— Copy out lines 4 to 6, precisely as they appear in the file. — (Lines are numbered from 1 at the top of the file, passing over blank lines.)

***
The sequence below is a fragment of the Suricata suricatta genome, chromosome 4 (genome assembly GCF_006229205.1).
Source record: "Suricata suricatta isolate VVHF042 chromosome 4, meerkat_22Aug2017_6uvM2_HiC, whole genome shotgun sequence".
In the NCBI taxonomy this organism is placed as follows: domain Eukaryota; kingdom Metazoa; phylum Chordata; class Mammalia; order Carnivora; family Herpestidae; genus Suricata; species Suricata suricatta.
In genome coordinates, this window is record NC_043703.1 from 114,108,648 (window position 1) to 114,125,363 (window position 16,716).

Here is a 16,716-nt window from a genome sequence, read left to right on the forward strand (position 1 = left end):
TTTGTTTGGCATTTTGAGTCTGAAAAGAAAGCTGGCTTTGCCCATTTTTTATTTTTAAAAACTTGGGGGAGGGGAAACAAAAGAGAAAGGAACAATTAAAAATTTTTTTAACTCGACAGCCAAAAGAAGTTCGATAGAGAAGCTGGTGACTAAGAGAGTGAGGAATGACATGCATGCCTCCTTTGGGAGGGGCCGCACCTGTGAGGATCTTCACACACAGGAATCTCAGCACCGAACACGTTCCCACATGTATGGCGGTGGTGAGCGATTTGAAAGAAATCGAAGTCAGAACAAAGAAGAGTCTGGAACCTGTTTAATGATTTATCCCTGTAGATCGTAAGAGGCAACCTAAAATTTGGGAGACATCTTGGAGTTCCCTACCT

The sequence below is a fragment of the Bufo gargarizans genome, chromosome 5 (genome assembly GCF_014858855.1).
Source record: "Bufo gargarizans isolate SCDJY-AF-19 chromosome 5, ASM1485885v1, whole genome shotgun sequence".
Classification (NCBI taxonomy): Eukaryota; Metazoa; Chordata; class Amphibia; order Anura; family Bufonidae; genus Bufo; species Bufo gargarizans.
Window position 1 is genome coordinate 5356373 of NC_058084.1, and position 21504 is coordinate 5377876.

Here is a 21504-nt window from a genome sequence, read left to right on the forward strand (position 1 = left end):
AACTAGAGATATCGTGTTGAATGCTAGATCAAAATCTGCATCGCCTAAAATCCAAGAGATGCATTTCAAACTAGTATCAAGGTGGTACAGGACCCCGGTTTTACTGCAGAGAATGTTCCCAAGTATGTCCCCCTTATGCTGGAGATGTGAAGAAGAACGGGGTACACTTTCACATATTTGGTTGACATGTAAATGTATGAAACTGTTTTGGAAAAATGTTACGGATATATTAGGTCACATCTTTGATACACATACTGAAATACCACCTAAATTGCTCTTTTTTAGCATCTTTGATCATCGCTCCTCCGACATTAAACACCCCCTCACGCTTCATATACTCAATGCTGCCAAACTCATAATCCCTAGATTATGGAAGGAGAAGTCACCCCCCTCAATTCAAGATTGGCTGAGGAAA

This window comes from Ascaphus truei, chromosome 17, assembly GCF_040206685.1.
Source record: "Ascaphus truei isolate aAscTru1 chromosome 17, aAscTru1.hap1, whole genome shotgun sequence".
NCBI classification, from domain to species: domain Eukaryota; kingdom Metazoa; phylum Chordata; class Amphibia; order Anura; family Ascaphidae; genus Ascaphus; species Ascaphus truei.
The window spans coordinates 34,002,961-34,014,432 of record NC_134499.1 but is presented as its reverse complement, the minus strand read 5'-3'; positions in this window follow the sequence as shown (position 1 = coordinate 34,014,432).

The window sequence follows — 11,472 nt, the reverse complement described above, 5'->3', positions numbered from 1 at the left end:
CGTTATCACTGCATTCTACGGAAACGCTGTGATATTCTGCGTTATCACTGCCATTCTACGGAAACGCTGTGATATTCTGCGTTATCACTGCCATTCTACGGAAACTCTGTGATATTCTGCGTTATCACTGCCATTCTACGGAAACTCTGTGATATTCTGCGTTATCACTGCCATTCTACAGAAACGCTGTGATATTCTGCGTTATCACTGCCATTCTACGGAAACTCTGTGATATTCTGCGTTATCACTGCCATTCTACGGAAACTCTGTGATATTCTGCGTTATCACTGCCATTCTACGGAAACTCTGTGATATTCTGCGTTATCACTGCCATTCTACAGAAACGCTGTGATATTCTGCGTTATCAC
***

In genome coordinates, this window is record NC_043703.1 from 114,108,648 (window position 1) to 114,125,363 (window position 16,716).

Here is a 16,716-nt window from a genome sequence, read left to right on the forward strand (position 1 = left end):
TTTGTTTGGCATTTTGAGTCTGAAAAGAAAGCTGGCTTTGCCCATTTTTTATTTTTAAAAACTTGGGGGAGGGGAAACAAAAGAGAAAGGAACAATTAAAAATTTTTTTAACTCGACAGCCAAAAGAAGTTCGATAGAGAAGCTGGTGACTAAGAGAGTGAGGAATGACATGCATGCCTCCTTTGGGAGGGGCCGCACCTGTGAGGATCTTCACACACAGGAATCTCAGCACCGAACACGTTCCCACATGTATGGCGGTGGTGAGCGATTTGAAAGAAATCGAAGTCAGAACAAAGAAGAGTCTGGAACCTGTTTAATGATTTATCCCTGTAGATCGTAAGAGGCAACCTAAAATTTGGGAGACATCTTGGAGTTCCCTACCT